Histological characterization of root-knot nematode resistance in cowpea and its relation to reactive oxygen species modulation.
Root-knot nematodes (Meloidogyne spp.) are sedentary endoparasites with a broad host range which includes economically important crop species. Cowpea (Vigna unguiculata L. Walp) is an important food and fodder legume grown in many regions where root-knot nematodes are a major problem in production fields. Several sources of resistance to root-knot nematode have been identified in cowpea, including the widely used Rk gene. As part of a study to elucidate the mechanism of Rk-mediated resistance, the histological response to avirulent M. incognita feeding of a resistant cowpea cultivar CB46 was compared with a susceptible near-isogenic line (in CB46 background). Most root-knot nematode resistance mechanisms in host plants that have been examined induced a hypersensitive response (HR). However, there was no typical HR in resistant cowpea roots and nematodes were able to develop normal feeding sites similar to those in susceptible roots up to 9-14 d post inoculation (dpi). From 14-21 dpi giant cell deterioration was observed and the female nematodes showed arrested development and deterioration. Nematodes failed to reach maturity and did not initiate egg laying in resistant roots. These results confirmed that the induction of resistance is relatively late in this system. Typically in pathogen resistance HR is closely associated with an oxidative burst (OB) in infected tissue. The level of reactive oxygen species release in both compatible and incompatible reactions during early and late stages of infection was also quantified. Following a basal OB during early infection in both susceptible and resistant roots, which was also observed in mechanically wounded root tissues, no significant OB was detected up to 14 dpi, a profile consistent with the histological observations of a delayed resistance response. These results will be useful to design gene expression experiments to dissect Rk-mediated resistance at the molecular level.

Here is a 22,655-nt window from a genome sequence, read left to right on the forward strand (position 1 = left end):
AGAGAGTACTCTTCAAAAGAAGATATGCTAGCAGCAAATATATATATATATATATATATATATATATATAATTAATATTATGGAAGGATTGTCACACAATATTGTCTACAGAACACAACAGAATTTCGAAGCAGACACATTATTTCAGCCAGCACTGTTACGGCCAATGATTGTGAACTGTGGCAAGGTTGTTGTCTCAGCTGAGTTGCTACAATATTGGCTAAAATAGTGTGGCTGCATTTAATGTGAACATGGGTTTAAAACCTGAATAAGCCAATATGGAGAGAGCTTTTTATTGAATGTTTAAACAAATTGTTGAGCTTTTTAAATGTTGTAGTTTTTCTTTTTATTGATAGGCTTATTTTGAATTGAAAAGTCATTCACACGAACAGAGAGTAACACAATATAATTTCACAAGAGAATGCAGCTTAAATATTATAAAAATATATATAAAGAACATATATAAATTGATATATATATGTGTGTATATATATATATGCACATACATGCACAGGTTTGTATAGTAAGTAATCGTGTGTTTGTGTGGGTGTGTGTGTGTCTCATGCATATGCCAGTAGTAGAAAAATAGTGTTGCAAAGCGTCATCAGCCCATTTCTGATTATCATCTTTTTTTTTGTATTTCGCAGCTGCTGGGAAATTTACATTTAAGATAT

Journal of Experimental Botany (2008) 59 (6) 1305-1313 [doi: 10.1093/jxb/ern036]